The two major trends of the 20th Century socialist movement, the Leninists and the social-democrats, were not as radically different as it may have seemed but rather represented two sides of the same coin. The actual structure of rule in the Soviet Union was never really a major problem for either of these groupings, their disagreements were over whether such a society had to be established through revolution, or could be ‘reformed’ into being. Both currents sought to create socialism through the actions of a few, wielding state power, on behalf of the many. Left social-democrats like Tony Benn went further and were commonly happy enough to describe the USSR as actually existing socialism. In Ireland, organisations like the Workers Party held a similar (if quiet) position towards North Korea and, along with members of Labour Left went there on junkets.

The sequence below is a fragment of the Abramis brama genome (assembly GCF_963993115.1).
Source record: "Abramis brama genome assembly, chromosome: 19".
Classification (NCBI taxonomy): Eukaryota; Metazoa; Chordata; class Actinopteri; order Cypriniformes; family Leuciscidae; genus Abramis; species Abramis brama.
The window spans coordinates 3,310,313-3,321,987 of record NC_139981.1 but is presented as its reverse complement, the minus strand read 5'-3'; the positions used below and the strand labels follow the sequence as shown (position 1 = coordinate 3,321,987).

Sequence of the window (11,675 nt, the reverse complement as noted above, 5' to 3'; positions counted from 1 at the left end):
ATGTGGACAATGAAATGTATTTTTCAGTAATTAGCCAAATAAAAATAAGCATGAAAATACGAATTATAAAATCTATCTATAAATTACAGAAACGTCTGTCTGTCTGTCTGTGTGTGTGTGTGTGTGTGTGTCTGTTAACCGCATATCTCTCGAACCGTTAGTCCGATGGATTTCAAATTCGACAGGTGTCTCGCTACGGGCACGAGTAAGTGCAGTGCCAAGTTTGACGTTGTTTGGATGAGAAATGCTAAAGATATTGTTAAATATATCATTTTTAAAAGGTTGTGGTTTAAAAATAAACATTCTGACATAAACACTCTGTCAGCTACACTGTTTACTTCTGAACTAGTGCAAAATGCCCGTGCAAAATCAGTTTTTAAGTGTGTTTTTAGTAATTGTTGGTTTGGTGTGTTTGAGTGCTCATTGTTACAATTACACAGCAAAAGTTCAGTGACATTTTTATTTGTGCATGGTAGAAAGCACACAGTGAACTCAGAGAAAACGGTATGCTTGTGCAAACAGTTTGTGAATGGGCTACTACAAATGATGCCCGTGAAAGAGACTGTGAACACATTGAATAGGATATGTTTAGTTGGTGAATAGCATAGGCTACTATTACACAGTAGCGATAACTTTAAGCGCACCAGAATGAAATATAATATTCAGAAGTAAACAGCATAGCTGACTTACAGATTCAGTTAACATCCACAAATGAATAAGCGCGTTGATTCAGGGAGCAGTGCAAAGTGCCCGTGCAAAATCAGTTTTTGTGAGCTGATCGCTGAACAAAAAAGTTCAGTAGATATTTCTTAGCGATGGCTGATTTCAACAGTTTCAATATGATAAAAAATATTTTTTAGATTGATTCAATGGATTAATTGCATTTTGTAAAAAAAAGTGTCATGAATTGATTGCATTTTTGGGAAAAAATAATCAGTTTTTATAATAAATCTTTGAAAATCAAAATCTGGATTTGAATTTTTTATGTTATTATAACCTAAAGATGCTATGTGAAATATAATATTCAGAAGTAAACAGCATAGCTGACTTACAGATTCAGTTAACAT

The argument between Leninism and social-democracy was not about how a socialist society could be built, both aimed to use state power to do this. Rather it was whether sufficient control of the state could be gained through the parliamentary system. Many Leninists may have claimed to wish for more democracy in the USSR but they all stood over the Bolshevik destruction of democracy, only moving to opposition when their particular hero was ousted. Organisations like the Socialist Workers Party that claim to stand for ‘socialism from below’ defend the actions of the Bolsheviks in imposing one man management, crushing workers councils and censoring, imprisoning and executing members of other left tendencies. This has to call into question any claimed commitment to democracy, or socialism from below.